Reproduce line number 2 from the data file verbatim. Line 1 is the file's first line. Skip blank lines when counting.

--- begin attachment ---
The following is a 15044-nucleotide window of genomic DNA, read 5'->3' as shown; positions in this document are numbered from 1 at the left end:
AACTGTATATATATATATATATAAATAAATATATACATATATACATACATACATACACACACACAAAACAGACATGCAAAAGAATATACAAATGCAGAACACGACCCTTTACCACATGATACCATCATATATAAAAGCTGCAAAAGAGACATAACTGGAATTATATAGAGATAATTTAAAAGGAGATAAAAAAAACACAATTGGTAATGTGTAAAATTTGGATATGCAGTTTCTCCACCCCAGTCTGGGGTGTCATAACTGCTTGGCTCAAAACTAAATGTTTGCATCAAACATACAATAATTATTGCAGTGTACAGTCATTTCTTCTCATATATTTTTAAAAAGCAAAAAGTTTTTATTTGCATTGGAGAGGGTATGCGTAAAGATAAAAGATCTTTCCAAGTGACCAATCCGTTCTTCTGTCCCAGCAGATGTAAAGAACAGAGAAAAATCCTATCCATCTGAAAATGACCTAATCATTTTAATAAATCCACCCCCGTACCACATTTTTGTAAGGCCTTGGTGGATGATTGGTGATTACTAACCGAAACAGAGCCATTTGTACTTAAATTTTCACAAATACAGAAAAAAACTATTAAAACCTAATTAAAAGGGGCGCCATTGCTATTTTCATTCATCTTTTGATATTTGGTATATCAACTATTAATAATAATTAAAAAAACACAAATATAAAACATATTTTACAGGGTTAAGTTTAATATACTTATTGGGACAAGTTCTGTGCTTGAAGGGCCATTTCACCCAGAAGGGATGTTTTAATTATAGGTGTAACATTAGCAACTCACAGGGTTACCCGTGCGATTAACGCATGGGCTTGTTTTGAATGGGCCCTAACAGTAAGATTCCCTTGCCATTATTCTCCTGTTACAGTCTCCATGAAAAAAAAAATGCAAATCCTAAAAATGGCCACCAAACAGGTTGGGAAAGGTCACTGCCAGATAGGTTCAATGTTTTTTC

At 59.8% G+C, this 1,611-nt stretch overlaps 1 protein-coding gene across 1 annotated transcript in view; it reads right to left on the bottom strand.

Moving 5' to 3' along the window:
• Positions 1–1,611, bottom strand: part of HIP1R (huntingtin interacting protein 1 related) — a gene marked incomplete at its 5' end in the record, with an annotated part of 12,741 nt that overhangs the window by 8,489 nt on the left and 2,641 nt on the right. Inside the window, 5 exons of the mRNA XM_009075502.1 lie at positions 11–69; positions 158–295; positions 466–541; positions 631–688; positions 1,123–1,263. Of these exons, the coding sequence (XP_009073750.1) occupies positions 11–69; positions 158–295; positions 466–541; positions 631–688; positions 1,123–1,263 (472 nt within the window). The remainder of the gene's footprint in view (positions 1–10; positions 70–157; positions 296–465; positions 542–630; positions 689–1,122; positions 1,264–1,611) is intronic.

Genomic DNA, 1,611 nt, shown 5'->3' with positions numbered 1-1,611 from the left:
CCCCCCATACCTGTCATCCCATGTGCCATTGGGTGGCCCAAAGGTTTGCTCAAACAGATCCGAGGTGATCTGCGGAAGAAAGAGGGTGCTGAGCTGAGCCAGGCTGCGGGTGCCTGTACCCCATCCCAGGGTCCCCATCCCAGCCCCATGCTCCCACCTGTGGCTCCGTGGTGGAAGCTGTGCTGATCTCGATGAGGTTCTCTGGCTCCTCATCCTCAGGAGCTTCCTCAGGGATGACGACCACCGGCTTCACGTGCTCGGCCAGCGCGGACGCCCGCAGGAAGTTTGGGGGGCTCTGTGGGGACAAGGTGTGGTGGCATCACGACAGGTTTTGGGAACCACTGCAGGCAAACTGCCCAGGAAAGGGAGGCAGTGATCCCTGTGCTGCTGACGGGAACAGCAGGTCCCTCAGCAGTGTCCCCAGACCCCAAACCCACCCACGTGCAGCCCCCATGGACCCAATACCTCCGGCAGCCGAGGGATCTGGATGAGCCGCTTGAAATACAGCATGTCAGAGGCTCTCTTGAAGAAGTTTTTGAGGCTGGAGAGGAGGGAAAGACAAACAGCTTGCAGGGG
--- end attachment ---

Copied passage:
AACTGTATATATATATATATATAAATAAATATATACATATATACATACATACATACACACACACAAAACAGACATGCAAAAGAATATACAAATGCAGAACACGACCCTTTACCACATGATACCATCATATATAAAAGCTGCAAAAGAGACATAACTGGAATTATATAGAGATAATTTAAAAGGAGATAAAAAAAACACAATTGGTAATGTGTAAAATTTGGATATGCAGTTTCTCCACCCCAGTCTGGGGTGTCATAACTGCTTGGCTCAAAACTAAATGTTTGCATCAAACATACAATAATTATTGCAGTGTACAGTCATTTCTTCTCATATATTTTTAAAAAGCAAAAAGTTTTTATTTGCATTGGAGAGGGTATGCGTAAAGATAAAAGATCTTTCCAAGTGACCAATCCGTTCTTCTGTCCCAGCAGATGTAAAGAACAGAGAAAAATCCTATCCATCTGAAAATGACCTAATCATTTTAATAAATCCACCCCCGTACCACATTTTTGTAAGGCCTTGGTGGATGATTGGTGATTACTAACCGAAACAGAGCCATTTGTACTTAAATTTTCACAAATACAGAAAAAAACTATTAAAACCTAATTAAAAGGGGCGCCATTGCTATTTTCATTCATCTTTTGATATTTGGTATATCAACTATTAATAATAATTAAAAAAACACAAATATAAAACATATTTTACAGGGTTAAGTTTAATATACTTATTGGGACAAGTTCTGTGCTTGAAGGGCCATTTCACCCAGAAGGGATGTTTTAATTATAGGTGTAACATTAGCAACTCACAGGGTTACCCGTGCGATTAACGCATGGGCTTGTTTTGAATGGGCCCTAACAGTAAGATTCCCTTGCCATTATTCTCCTGTTACAGTCTCCATGAAAAAAAAAATGCAAATCCTAAAAATGGCCACCAAACAGGTTGGGAAAGGTCACTGCCAGATAGGTTCAATGTTTTTTC